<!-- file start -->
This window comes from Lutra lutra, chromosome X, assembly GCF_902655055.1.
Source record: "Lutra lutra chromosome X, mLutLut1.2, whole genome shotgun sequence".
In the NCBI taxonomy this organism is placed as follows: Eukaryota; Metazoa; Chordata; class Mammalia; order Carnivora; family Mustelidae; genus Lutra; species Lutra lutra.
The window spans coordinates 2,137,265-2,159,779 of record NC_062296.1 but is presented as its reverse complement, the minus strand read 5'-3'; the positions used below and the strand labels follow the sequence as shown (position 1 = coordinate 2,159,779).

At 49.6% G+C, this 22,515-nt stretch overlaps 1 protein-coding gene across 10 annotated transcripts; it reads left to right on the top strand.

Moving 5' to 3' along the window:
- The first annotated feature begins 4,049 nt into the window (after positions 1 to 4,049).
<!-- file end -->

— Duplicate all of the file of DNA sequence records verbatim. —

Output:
This window comes from Lutra lutra, chromosome X, assembly GCF_902655055.1.
Source record: "Lutra lutra chromosome X, mLutLut1.2, whole genome shotgun sequence".
In the NCBI taxonomy this organism is placed as follows: Eukaryota; Metazoa; Chordata; class Mammalia; order Carnivora; family Mustelidae; genus Lutra; species Lutra lutra.
The window spans coordinates 2,137,265-2,159,779 of record NC_062296.1 but is presented as its reverse complement, the minus strand read 5'-3'; the positions used below and the strand labels follow the sequence as shown (position 1 = coordinate 2,159,779).

At 49.6% G+C, this 22,515-nt stretch overlaps 1 protein-coding gene across 10 annotated transcripts; it reads left to right on the top strand.

Moving 5' to 3' along the window:
- The first annotated feature begins 4,049 nt into the window (after positions 1 to 4,049).